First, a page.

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Building Organic Matter with No-Till Farming

Organic matter accumulation is one of the most effective methods of improving soil quality. Due to its high porosity and specific surface area, its ability to store both water and nutrients is much higher than that of mineral soils (organic matter can hold up to 6x its weight in water). By having a slow mineralization rate (only about 5% mineralizes each year), organic matter can serve as a steady source of nutrients throughout the year, especially during the warmer spring and summer months. When undisturbed, it naturally aggregates, forming a combination of inter and intra aggregate spaces that improve both water infiltration and drainage. Organic matter may take years to accumulate, and is commonly lost as a result of tilling. Tilling after harvests leaves organic matter exposed to the elements, resulting in increased rates of decomposition, and wind or water erosion.  Fields with healthy levels of organic matter usually have higher yields and require less fertilizer and irrigation inputs.  Implementing a long-term, no-till regime while simultaneously building your organic matter can save you money and labor in the long-run.

Building Organic Matter with No-Till

The key to accumulating organic matter is producing more than what is lost from decomposition and erosion. Fortunately, no-till farming practices reduce erosion by protecting the soil from exposure to the elements (wind and water), and the cooler temperatures that result from residue cover slow down the rate of decomposition. Unfortunately, no-till farming can pose as challenge to building organic matter, as it requires different methods than what could be implemented in a no-till regime. That does not mean that it cannot be done, however. With the appropriate knowledge and a new skill set, no-till farming can and will produce beneficial organic matter.

Crop Rotation

Rotating the cash and cover crops that you grow on your land is crucial for providing your soil with a diverse variety of organic matter.

  • Legumes- legumes are nitrogen fixing plants that provide natural sources of nitrogen to your soil.
  • Surface Residue- Plants like grain corns that produce lots of leaf litter are a good source of surface organic matter.
  • Sub-Surface Residue (Roots)- Roots are just as important for adding organic matter as leaf litter and other above ground sources. Sod crops are a good choice for growing roots, and the taller they are allowed to grow, the deeper the roots will go.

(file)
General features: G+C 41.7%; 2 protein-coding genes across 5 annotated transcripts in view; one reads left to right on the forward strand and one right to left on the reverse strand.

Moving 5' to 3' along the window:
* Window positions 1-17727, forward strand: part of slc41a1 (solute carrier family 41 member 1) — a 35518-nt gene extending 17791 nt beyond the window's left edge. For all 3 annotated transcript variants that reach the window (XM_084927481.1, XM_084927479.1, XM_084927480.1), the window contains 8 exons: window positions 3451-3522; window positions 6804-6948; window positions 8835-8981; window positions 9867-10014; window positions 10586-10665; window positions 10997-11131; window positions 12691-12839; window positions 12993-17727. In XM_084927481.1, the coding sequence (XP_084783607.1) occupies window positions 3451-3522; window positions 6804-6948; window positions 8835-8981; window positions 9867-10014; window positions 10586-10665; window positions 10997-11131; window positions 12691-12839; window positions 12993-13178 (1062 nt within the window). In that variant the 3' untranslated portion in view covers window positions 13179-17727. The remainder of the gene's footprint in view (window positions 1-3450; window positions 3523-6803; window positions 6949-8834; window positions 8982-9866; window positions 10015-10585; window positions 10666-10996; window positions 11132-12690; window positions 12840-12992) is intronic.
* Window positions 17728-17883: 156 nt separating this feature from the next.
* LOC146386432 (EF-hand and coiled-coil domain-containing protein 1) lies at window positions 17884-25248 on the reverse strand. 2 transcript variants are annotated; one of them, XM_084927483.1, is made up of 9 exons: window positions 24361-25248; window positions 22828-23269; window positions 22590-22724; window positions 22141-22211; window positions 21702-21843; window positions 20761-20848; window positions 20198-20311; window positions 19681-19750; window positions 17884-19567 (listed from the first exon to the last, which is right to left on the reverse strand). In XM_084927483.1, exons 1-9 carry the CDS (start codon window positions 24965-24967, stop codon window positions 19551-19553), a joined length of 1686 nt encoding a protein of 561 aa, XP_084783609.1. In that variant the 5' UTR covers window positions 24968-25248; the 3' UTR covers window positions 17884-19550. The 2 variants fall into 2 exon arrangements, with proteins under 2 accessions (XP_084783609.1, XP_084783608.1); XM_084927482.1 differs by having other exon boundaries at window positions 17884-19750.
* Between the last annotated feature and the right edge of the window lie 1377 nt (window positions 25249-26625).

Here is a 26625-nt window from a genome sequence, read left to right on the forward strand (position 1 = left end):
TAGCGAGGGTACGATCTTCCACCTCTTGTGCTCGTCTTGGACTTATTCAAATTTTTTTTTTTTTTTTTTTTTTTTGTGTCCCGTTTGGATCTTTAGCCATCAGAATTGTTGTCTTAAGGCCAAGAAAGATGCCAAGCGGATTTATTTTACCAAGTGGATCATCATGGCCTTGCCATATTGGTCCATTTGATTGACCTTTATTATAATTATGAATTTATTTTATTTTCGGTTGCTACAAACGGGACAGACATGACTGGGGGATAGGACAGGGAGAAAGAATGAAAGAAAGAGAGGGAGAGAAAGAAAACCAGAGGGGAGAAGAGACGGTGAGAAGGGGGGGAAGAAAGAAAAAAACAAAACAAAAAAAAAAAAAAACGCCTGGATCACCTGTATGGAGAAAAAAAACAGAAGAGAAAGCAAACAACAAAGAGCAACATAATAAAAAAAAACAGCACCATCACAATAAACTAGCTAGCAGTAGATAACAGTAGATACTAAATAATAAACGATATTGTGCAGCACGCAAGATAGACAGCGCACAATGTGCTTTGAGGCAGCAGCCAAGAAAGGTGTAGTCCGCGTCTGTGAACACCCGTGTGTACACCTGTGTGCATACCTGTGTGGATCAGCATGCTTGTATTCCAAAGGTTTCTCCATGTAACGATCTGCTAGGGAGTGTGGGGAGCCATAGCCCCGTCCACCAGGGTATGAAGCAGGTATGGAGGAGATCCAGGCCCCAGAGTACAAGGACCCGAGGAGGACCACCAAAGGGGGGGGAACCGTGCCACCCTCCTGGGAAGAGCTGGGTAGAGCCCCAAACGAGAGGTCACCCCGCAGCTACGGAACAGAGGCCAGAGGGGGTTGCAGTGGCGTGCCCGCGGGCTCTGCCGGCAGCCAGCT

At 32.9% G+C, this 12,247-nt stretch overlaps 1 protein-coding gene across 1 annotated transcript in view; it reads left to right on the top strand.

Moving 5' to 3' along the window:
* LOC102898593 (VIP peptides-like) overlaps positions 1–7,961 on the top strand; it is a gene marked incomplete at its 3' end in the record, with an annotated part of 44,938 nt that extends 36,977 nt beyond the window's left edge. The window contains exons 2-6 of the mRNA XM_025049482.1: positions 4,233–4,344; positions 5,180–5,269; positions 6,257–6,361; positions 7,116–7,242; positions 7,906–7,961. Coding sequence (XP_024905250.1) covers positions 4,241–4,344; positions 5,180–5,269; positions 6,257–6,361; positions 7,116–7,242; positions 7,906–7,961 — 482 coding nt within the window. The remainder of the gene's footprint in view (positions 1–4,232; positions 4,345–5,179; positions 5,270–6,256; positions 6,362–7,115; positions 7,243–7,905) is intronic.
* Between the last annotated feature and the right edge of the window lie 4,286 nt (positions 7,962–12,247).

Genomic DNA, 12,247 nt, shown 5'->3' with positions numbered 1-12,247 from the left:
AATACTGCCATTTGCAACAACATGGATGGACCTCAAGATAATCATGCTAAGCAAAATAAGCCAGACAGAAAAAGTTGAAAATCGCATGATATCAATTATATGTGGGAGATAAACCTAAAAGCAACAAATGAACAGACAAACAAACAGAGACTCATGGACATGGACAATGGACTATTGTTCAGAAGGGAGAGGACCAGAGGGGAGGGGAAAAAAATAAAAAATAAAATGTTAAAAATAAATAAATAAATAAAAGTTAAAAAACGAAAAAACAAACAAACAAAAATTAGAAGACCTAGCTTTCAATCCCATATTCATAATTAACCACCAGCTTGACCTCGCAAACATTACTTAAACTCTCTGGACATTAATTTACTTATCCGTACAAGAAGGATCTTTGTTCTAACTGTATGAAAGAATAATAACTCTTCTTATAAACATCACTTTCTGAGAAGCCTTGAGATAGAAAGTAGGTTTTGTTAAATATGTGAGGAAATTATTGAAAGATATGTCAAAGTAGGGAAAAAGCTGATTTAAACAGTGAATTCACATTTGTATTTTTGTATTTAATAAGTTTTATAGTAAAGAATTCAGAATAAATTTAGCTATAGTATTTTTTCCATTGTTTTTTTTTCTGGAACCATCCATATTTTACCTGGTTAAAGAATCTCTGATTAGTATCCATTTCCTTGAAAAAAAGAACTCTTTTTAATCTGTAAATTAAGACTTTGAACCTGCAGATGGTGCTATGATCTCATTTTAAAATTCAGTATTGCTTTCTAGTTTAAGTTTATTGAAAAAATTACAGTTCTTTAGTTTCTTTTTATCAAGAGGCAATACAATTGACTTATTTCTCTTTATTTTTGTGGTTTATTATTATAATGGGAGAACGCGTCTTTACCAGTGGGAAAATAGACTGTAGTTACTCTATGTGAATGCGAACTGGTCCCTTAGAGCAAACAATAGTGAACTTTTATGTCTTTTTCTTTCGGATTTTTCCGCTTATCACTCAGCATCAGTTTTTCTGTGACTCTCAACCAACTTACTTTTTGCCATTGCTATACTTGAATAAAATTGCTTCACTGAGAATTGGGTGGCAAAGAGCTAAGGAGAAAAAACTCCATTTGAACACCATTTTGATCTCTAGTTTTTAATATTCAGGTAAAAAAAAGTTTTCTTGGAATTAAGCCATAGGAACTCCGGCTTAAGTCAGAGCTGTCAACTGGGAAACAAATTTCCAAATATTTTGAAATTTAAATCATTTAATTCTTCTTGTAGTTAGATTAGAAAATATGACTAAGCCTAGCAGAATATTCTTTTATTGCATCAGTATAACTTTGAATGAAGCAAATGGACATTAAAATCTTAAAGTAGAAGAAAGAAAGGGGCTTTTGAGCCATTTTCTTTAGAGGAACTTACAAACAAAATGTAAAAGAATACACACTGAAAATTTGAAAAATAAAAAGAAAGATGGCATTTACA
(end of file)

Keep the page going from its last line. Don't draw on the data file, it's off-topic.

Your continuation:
Cover crops and  Green Manure

Cover crops provide erosion protection to the soil surface between growing seasons, and can act as a green manure once it is time to plant cash crops. A roller/crimper tool can be used to kill the cover crops and leave it on the field, where it will continue to protect the soil surface, and release nutrients as it degrades into organic matter. Colder soil temperatures are another result of green manure, which can prevent organic matter from decomposing too quickly during Spring and Summer.

Fertilize your soils

While having a substantial presence of organic matter means you can eventually reduce fertilizer inputs, it is important that you are not depriving your soil of necessary nutrients in the process. Having an appropriately fertilized farm results in more plant residue that can turn into organic matter. Studies have shown that phosphorus and potash can be effectively applied on the surface when green manures are present. Nitrogen, however works best when injected directly into the soil, which can be done with equipment that slices through green manure and surface residue.

Monitor Soil Conditions

Frequent soil testing is important in order to adjust your practices based on the specific needs of your land. Fungal and bacterial communities are beneficial to plants, but when their populations are out of balance, they can negatively affect organic matter production. C:N ratios are also important, as too high a ratio can result in an excess of microbial activity and nitrogen deficiency. Consult a professional to determine what no-till practices will best assist you in accumulating organic matter.

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